Original Link: http://www.jacksonsun.com/article/20100124/OPINION/1240308
While much of the nation was focused on Tuesday's stunning election victory of Republican Scott Brown in Massachusetts, the United States Supreme Court dropped a bomb on the political establishment that will have far greater impact on future elections. The court struck down six decades of precedent, including two of its own rulings, to allow corporations, labor unions and other organizations to spend freely on political campaigns. Simply put, the court said it is a matter of free speech, and it is hard to argue against that.
The court's ruling is certain to change the political landscape in ways that can only be imagined at this point. But within hours of the ruling, corporations were already looking for ways to spend money on this year's mid-term elections. We are hopeful that the court's decision will be followed by the strictest spending disclosure requirements. It will be the only way for voters to know where the money is coming from and to factor that into their voting decisions.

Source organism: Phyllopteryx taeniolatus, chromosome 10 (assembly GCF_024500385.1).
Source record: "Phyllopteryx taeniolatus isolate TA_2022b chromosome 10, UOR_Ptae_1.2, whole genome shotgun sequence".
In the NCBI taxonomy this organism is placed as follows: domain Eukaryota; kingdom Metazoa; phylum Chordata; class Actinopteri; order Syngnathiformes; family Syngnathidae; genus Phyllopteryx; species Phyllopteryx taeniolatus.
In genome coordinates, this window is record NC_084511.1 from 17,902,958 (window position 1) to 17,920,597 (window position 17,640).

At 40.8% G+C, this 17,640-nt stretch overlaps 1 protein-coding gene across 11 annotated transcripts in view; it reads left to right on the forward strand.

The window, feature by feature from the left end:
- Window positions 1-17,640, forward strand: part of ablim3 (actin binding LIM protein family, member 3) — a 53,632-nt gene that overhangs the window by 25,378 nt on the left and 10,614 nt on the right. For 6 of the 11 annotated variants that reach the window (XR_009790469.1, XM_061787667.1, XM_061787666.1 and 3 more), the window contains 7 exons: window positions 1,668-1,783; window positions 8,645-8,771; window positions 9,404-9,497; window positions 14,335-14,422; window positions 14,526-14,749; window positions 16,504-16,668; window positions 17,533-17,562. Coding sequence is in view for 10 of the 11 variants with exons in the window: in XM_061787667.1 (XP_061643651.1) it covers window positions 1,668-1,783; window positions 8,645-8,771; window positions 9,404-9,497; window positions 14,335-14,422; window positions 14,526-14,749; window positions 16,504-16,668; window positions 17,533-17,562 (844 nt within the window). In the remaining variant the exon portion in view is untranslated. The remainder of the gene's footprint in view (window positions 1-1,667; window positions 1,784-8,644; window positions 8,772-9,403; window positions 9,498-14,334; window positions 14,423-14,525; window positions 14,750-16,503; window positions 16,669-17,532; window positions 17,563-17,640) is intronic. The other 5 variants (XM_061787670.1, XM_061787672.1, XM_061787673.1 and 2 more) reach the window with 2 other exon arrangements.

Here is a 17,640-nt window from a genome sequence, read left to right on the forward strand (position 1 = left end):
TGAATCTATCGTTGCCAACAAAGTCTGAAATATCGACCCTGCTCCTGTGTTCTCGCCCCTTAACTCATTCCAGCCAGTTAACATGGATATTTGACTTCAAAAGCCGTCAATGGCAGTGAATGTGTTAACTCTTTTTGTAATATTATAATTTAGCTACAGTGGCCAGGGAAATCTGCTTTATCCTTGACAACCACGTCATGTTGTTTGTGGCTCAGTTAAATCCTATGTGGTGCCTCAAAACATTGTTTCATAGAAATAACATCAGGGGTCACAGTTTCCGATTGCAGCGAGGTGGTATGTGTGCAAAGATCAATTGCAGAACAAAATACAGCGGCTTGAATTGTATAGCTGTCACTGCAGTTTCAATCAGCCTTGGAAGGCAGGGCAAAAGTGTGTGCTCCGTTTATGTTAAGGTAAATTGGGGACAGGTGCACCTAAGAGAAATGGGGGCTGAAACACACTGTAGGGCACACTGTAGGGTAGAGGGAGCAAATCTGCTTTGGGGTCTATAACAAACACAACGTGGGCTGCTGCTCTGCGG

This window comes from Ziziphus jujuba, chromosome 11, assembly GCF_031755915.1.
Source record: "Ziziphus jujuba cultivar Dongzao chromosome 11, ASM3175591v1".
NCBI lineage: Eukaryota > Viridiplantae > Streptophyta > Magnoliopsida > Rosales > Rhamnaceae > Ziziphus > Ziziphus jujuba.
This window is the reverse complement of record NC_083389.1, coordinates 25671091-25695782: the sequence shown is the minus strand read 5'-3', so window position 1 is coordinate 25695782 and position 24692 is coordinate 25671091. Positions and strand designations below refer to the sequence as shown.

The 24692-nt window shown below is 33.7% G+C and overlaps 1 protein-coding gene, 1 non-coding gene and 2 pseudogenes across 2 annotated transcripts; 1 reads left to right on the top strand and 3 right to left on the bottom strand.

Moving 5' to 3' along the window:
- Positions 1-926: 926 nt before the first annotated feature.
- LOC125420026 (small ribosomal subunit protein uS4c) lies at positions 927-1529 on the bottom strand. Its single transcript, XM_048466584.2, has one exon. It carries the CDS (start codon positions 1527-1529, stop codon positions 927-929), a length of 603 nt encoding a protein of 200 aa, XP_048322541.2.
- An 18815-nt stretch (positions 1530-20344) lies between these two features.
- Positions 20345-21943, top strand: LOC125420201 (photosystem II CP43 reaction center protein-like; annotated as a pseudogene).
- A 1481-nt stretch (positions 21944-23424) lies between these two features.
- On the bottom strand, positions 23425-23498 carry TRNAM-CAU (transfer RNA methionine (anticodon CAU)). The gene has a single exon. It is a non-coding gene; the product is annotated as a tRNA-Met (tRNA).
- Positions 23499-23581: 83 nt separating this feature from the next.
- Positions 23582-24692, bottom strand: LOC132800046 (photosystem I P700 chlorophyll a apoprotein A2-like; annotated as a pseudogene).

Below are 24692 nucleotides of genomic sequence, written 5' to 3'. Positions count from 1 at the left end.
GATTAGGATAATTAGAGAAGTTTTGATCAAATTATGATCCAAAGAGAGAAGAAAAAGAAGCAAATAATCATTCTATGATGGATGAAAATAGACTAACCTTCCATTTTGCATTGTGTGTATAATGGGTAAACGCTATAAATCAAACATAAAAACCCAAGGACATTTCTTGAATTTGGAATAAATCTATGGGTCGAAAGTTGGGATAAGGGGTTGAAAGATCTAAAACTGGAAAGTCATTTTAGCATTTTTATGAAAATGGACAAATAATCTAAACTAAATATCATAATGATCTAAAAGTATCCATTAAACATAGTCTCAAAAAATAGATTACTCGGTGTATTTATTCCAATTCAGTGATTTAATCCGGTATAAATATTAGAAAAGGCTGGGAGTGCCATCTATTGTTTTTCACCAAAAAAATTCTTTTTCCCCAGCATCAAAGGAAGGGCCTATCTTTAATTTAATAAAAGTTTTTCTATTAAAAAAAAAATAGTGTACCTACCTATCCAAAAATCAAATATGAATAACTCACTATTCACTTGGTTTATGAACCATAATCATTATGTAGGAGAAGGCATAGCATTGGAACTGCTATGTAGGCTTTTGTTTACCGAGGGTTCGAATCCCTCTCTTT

The new rules also raise significant conflict of interest questions. Will political campaign spending by defense contractors affect legislation and critical funding votes in Congress? Corporate or labor union spending in congressional races could affect the outcome where winners would be responsible for narrowly defined legislation to benefit a company or a union.
While the court's ruling applied specifically to political campaigns for president and Congress, the ruling presumably will have to be applied to state and local elections as well, likely negating many aspects of campaign spending laws in 24 states. This is especially troubling because state and local races often are won by the candidate with the most money to spend, or, under the new law, have had spent on his behalf.
We support free speech and accept the court's ruling in this regard. Still, it is hard to imagine this is what the founding fathers had in mind when they established the First Amendment in the late 18th century. Today's huge multi-national corporations can have a greater effect on people's lives than the ups and downs of politics. To also allow them unfettered access to the political process through their fat checkbooks gives us pause.
More than ever, full disclosure of campaign spending will be a must. And more than ever it will be the job of the media to keep close tabs on who is influencing whom and why. The watchdog role of the press has not changed, but the complexity and demands of the job have increased substantially.